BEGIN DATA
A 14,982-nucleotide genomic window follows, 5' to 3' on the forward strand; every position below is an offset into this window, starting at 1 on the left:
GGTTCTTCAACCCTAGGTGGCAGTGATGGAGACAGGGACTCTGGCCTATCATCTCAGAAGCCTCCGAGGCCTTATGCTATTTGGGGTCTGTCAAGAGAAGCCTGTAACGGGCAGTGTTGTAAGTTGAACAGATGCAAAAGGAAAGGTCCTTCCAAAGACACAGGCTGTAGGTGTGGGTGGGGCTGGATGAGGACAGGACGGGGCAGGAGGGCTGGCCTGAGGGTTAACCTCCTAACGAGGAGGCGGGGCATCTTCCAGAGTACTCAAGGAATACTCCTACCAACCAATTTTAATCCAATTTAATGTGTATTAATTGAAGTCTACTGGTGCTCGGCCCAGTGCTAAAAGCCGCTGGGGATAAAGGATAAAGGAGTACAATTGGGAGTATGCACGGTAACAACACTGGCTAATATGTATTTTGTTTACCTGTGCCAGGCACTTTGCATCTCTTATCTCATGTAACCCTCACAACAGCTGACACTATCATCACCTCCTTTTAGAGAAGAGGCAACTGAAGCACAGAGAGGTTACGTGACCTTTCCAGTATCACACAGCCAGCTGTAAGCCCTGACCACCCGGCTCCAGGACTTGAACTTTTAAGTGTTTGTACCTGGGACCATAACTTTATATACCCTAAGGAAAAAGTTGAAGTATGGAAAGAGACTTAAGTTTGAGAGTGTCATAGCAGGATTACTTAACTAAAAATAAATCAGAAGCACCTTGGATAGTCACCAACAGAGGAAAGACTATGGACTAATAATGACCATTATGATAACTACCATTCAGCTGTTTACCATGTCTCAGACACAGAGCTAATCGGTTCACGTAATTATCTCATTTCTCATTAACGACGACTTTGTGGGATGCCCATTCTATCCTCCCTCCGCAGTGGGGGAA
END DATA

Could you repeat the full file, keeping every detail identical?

A 14,982-nucleotide genomic window follows, 5' to 3' on the forward strand; every position below is an offset into this window, starting at 1 on the left:
GGTTCTTCAACCCTAGGTGGCAGTGATGGAGACAGGGACTCTGGCCTATCATCTCAGAAGCCTCCGAGGCCTTATGCTATTTGGGGTCTGTCAAGAGAAGCCTGTAACGGGCAGTGTTGTAAGTTGAACAGATGCAAAAGGAAAGGTCCTTCCAAAGACACAGGCTGTAGGTGTGGGTGGGGCTGGATGAGGACAGGACGGGGCAGGAGGGCTGGCCTGAGGGTTAACCTCCTAACGAGGAGGCGGGGCATCTTCCAGAGTACTCAAGGAATACTCCTACCAACCAATTTTAATCCAATTTAATGTGTATTAATTGAAGTCTACTGGTGCTCGGCCCAGTGCTAAAAGCCGCTGGGGATAAAGGATAAAGGAGTACAATTGGGAGTATGCACGGTAACAACACTGGCTAATATGTATTTTGTTTACCTGTGCCAGGCACTTTGCATCTCTTATCTCATGTAACCCTCACAACAGCTGACACTATCATCACCTCCTTTTAGAGAAGAGGCAACTGAAGCACAGAGAGGTTACGTGACCTTTCCAGTATCACACAGCCAGCTGTAAGCCCTGACCACCCGGCTCCAGGACTTGAACTTTTAAGTGTTTGTACCTGGGACCATAACTTTATATACCCTAAGGAAAAAGTTGAAGTATGGAAAGAGACTTAAGTTTGAGAGTGTCATAGCAGGATTACTTAACTAAAAATAAATCAGAAGCACCTTGGATAGTCACCAACAGAGGAAAGACTATGGACTAATAATGACCATTATGATAACTACCATTCAGCTGTTTACCATGTCTCAGACACAGAGCTAATCGGTTCACGTAATTATCTCATTTCTCATTAACGACGACTTTGTGGGATGCCCATTCTATCCTCCCTCCGCAGTGGGGGAA